Storm blows hole in roof of St. Petersburg Ballet Conservatory, but ‘the show must go on’

With a recital approaching Friday, the conservatory is mobilizing the community to help repair damage done to costumes, sets and the interior of its Gulfport building.
Parents and students flocked to the St. Petersburg Ballet Conservatory Friday night to help minimize the damage done by a storm that had torn a hole in the building’s roof. (Courtesy of Hilary Sias)
Parents and students flocked to the St. Petersburg Ballet Conservatory Friday night to help minimize the damage done by a storm that had torn a hole in the building’s roof. (Courtesy of Hilary Sias)
Published July 2

GULFPORT — A gust of wind tore a hole in the roof of the St. Petersburg Ballet Conservatory a week before a recital — but the show must go on.

That rallying cry has galvanized conservatory dancers, parents and staff after rain and wind inflicted upward of $20,000 in damage during a severe storm June 28.

With a recital approaching Friday, the conservatory is mobilizing the community to help repair damage done to costumes, sets and the interior of its Gulfport building.

“The dancers have worked hard and we didn’t want to disappoint them, so the show is happening,” executive director Brian Melton said Monday. “It was just a huge mess.” Melton, 47, and his wife, Anna, founded the conservatory in February 2018 after realizing that a large number of families in St. Petersburg were ferrying their children across the bay for ballet lessons due to a lack of options in Pinellas. The conservatory, located at 1500 58th St. S, now has over 75 students, according to Melton.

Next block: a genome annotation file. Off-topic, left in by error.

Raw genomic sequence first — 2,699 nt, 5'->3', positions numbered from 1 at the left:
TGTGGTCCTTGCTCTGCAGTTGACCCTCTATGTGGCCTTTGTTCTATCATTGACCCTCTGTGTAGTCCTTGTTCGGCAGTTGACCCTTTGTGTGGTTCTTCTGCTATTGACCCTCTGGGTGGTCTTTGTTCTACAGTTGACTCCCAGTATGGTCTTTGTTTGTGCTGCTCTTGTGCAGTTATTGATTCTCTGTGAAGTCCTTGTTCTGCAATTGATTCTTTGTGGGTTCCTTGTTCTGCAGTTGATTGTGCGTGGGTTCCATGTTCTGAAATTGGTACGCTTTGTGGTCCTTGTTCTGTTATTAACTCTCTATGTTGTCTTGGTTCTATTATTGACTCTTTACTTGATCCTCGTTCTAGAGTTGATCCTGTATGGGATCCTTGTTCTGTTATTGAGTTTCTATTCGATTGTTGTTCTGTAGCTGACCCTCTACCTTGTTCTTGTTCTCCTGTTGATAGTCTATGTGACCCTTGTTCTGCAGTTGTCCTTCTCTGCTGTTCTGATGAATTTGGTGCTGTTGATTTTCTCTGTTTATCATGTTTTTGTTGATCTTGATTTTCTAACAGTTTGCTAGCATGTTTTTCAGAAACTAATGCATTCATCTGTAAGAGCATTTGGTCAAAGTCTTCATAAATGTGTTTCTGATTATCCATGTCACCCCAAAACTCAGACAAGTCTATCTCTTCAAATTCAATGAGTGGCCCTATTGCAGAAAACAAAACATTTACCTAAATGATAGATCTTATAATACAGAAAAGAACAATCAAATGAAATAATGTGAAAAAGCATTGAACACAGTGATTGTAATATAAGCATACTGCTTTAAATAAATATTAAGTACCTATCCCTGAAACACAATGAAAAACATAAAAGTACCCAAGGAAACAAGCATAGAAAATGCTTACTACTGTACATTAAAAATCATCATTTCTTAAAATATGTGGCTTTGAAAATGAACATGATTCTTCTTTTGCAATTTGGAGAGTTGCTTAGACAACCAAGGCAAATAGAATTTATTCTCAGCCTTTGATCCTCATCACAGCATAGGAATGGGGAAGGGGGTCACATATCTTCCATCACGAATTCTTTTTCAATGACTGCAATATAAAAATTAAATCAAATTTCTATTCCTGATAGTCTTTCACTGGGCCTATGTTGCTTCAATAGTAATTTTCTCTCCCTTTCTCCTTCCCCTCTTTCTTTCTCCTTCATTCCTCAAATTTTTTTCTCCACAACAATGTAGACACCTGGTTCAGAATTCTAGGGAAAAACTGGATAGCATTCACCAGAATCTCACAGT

It had been raining for over an hour Friday evening when a mother who was picking up her kids from ballet rehearsal noticed water dripping down from the ceiling tiles, Melton said. Artistic director Servy Gallardo began gathering costumes to protect them from the dripping water, but within minutes, the ceiling tiles themselves began to fall due to the force of the downpour.

The water was coming from a hole in the building’s flat roof above, which a blast of wind had peeled back, “sort of like a Pringles can,” according to Melton.

Conservatory staff alerted parents to the damage that evening, and within an hour, more than 100 people arrived to protect costumes and begin cleaning up. By midnight, Melton said, the group was able to stop the mess.

“It was literally raining inside,” parent Hilary Sias said in an email. Sias and her family recently moved across the state to St. Petersburg so her children could train with Gallardo.

Before agreeing to join the conservatory as its artistic director, Gallardo was formerly a principal dancer with the National Ballet of Venezuela and the San Jose Cleveland Ballet.

“This ballet school is an amazing place for some of the best training in the country and a group of wonderful people that have built it,” Sias added.

According to Melton, while structural repairs likely will be covered by insurance, the conservatory could face up to $20,000 in costs to repair the dance floors and building interior. The conservatory will look to crowdsource funds.

Friday’s show will go on as planned in one of the rooms of the conservatory that was not damaged by the storm. The show will begin at 7 p.m., and tickets are free and will be offered on a first-come, first-served basis.

In the meantime, Melton said, “We have a lot of costumes to dry out.”

Contact Aaron Holmes at aholmes@tampabay.com or 706-347-1880. Follow @aaronpholmes.

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